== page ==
A Place for Wildlife
A few steps into the woods that border the San Pedro River, and I felt like I'd been delivered. After a dusty two-hour drive across parched Arizona desert, my friend Erik and I had walked into a scene straight out of Wordsworth: A smallish, mellow river gurgled gently beside us, the green canopy overhead shielded us from the desert sun, and all around was the sound and motion of birdshundreds of them, from tiny hummers to highly vocal Gila woodpeckers. We spent the rest of the day inching through the San Pedro's cottonwood forests, willow thickets, and mesquite-studded grasslands, frequently stopped in our tracks to observe a density and diversity of wildlife unlike anything we'd ever experienced. Birds, mammals, reptiles, and insectsall seemed to find the San Pedro every bit the sanctuary that we did.
The San Pedro River originates in Sonora State in Mexico and flows north into the Gila River not far from Phoenix; it is among the most important wildlife habitat on earth. The river's significance is readily apparent in the raw numbersthe San Pedro supports more than 400 species of birds, 80 mammals, and 40 reptiles and amphibians. Like any arid-lands waterway, it pumps the lifeblood of the surrounding ecosystem, water that supports not only the moisture-loving plants and animals found along its banks but also much of the ecological diversity of nearby, much drier uplands.
The San Pedro's location gives a further boost to its importance. It is within the northernmost finger of the Sonoran Desert ecosystem, and is at the northern limit of summer breeding grounds for many species rarely seen outside of Mexicoif you want to see an elf owl, northern beardless tyrannulet, or elegant trogon in the United States, this is the spot. And the river is also a crucial north-south corridor for migratory birds, including as many as 4 million neotropical songbirds each year. These circumstances are what makes it a mecca for birdwatchers from all over the globe; Birding magazine has called the San Pedro the best birding area in the world.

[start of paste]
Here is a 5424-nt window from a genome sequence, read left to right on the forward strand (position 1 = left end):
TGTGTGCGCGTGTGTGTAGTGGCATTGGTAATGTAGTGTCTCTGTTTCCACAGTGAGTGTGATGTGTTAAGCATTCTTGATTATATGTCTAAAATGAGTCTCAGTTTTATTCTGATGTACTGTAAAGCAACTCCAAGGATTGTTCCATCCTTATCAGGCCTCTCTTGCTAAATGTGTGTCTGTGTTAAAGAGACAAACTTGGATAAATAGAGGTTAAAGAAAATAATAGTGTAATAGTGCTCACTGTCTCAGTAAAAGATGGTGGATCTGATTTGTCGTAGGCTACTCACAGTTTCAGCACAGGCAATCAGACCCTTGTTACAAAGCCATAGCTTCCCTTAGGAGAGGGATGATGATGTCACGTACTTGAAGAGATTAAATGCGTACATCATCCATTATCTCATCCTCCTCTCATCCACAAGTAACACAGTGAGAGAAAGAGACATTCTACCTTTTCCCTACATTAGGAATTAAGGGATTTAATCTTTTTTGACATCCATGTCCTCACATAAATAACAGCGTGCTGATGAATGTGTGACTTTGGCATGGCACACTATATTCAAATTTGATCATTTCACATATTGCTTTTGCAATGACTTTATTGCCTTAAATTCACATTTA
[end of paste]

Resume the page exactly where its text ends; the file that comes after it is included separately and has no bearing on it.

These are the major issues affecting desert riparian areas:
Urban sprawl that swallows up riparian habitat.
Polluted run-off from streets, yards, development, and agricultural operations that degrades water quality.
Population growth and increased groundwater pumping that create "water deficits."
Dams that dry up river beds and degrade aquatic habitat.
Channelization that straitjackets riverways.
Large-scale industrial use of rivers for mining, logging, grazing, and irrigation.
Over the last century a darker reality has steadily deepened the significance of this modest 140-mile-long waterway. The Southwest's deserts are a harsh environment; its living things have had to evolve in highly specialized ways to reap what little sustenance the desert offers. The flip side is that the desert-riparian ecosystem, with all its specialized creatures, is quite brittle. And given modern man's habit of either ignoring the environment or, failing that, brazenly engineering it, it's no surprise that the settlement and development of the Southwest has been disastrous for its rivers. All over the region, riparian habitat has suffered from myriad degradations: Cottonwood forests have been logged out; native plants such as willows have been routed by salt cedars and other introduced species that are useless as wildlife habitat; grasslands have been left impoverished by uncontrolled cattle grazing; "flood control" programs that dam and channelize rivers have robbed their surroundings of the nutrients and other benefits of naturally occurring floods; and irrigation and uncontrolled development have sucked the life right out of rivers such as the Salt, near Phoenix. The result is that the still-undammed San Pedro has become, as the Center for Biological Diversity puts it, the "last living river of the Southwest."
Details mentioned in this article were accurate at the time of publication